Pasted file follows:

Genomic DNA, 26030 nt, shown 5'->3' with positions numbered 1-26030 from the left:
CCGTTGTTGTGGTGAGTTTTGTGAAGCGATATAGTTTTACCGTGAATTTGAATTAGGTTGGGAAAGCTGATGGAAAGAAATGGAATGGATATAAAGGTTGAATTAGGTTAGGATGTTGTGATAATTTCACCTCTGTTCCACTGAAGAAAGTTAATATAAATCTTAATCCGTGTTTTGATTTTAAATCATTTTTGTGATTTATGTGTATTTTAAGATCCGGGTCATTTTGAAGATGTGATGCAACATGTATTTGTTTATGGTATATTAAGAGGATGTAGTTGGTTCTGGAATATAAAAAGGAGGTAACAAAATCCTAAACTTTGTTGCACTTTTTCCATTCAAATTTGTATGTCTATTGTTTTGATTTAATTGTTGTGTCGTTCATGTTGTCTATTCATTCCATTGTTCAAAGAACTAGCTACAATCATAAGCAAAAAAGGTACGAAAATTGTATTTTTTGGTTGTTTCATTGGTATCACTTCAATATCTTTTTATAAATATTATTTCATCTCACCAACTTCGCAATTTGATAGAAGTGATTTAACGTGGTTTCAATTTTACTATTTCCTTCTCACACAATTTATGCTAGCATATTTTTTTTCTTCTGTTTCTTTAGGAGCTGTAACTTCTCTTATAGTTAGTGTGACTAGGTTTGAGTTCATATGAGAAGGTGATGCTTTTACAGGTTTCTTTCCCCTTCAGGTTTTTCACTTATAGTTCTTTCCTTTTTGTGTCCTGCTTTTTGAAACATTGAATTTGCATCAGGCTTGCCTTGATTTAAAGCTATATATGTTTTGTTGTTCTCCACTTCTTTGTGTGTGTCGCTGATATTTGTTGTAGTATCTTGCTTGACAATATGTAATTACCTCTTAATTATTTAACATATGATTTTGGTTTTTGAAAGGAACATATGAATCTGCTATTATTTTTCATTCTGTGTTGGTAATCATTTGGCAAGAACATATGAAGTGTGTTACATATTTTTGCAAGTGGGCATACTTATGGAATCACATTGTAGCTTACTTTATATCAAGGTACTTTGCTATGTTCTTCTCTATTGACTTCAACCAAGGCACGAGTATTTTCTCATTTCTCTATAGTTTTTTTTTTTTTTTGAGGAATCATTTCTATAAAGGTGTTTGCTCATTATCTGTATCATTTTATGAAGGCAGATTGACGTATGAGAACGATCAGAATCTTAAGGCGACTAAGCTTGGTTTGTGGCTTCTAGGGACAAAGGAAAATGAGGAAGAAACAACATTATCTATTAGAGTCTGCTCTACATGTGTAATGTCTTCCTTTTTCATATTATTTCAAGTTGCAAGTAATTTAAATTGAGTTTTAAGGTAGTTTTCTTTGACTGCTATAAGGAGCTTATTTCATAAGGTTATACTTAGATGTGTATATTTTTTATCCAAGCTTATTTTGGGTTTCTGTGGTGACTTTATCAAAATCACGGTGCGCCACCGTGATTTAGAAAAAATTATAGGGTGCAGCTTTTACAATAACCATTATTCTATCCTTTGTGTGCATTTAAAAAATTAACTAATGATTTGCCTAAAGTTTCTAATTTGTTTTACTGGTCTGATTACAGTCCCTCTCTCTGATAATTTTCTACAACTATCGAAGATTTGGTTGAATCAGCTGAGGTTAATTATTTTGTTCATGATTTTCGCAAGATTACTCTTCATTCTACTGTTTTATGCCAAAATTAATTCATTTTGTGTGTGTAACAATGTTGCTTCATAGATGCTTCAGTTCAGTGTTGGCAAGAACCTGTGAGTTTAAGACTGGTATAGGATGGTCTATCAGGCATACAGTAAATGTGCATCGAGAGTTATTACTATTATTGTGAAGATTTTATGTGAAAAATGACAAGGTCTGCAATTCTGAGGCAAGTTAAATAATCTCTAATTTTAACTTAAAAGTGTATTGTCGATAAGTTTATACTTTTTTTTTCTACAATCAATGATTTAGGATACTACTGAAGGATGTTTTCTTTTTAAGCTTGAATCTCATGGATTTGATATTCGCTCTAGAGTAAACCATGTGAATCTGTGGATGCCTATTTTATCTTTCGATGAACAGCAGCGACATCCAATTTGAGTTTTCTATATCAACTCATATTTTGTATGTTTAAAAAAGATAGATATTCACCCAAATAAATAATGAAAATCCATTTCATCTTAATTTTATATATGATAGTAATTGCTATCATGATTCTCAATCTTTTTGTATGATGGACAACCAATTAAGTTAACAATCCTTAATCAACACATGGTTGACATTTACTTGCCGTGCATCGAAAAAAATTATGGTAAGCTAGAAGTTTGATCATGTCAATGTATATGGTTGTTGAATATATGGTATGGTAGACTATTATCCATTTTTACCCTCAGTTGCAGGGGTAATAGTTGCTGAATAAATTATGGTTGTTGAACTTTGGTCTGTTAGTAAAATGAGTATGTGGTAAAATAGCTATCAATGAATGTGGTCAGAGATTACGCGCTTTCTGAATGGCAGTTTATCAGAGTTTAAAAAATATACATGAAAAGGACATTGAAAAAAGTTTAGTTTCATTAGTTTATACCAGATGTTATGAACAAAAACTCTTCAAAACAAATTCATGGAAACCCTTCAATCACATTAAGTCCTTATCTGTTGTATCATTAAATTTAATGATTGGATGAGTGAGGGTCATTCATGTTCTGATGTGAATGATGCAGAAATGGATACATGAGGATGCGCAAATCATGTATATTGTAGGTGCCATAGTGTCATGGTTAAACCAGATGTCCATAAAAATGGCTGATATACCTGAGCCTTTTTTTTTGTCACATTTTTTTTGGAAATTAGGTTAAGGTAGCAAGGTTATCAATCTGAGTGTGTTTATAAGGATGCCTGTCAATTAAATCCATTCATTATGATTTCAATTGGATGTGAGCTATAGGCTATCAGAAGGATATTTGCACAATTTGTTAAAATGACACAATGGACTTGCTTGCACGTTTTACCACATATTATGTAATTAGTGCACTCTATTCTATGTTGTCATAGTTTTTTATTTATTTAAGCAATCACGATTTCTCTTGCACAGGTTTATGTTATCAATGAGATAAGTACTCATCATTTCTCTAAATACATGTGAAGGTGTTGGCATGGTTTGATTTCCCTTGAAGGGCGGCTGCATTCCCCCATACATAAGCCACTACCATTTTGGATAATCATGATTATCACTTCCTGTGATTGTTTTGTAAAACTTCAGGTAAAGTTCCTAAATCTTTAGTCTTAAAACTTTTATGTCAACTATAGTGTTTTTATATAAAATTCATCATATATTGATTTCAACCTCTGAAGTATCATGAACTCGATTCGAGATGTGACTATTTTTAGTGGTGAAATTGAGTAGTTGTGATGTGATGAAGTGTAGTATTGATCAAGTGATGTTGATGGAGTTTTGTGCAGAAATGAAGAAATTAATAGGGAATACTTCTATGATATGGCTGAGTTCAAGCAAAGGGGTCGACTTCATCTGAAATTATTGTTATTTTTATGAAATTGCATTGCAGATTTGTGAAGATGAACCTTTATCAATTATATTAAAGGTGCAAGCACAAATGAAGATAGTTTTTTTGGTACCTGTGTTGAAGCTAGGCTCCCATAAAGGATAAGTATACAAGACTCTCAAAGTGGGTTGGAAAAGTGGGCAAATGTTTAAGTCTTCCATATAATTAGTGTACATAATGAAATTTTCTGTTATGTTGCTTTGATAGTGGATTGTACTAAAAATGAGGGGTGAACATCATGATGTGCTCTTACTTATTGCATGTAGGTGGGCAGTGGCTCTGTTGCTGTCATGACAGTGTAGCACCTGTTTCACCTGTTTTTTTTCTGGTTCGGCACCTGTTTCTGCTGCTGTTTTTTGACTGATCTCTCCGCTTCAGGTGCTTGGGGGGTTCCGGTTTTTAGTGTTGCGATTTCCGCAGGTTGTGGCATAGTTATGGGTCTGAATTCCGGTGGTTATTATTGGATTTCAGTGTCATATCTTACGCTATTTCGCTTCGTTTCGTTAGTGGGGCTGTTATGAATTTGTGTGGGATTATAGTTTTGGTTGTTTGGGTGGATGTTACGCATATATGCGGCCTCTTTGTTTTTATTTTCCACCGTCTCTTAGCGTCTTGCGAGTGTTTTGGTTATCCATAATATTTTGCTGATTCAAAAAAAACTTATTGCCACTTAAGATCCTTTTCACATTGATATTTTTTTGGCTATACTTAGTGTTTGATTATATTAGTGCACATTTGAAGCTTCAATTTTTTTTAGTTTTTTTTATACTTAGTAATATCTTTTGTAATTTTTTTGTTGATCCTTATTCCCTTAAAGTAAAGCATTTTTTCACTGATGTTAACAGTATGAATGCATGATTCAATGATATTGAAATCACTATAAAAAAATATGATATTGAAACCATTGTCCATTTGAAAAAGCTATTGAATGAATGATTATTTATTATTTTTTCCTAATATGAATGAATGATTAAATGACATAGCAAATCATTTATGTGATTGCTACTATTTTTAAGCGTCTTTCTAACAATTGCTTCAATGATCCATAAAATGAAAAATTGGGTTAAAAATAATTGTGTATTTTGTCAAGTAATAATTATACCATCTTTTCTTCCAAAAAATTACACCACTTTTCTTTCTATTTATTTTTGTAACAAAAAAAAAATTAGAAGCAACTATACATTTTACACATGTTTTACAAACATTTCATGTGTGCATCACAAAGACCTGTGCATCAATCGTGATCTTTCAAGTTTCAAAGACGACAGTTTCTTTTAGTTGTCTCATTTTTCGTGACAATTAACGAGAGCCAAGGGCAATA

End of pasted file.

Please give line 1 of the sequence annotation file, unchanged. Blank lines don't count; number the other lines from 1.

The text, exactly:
Genomic DNA, 26030 nt, shown 5'->3' with positions numbered 1-26030 from the left: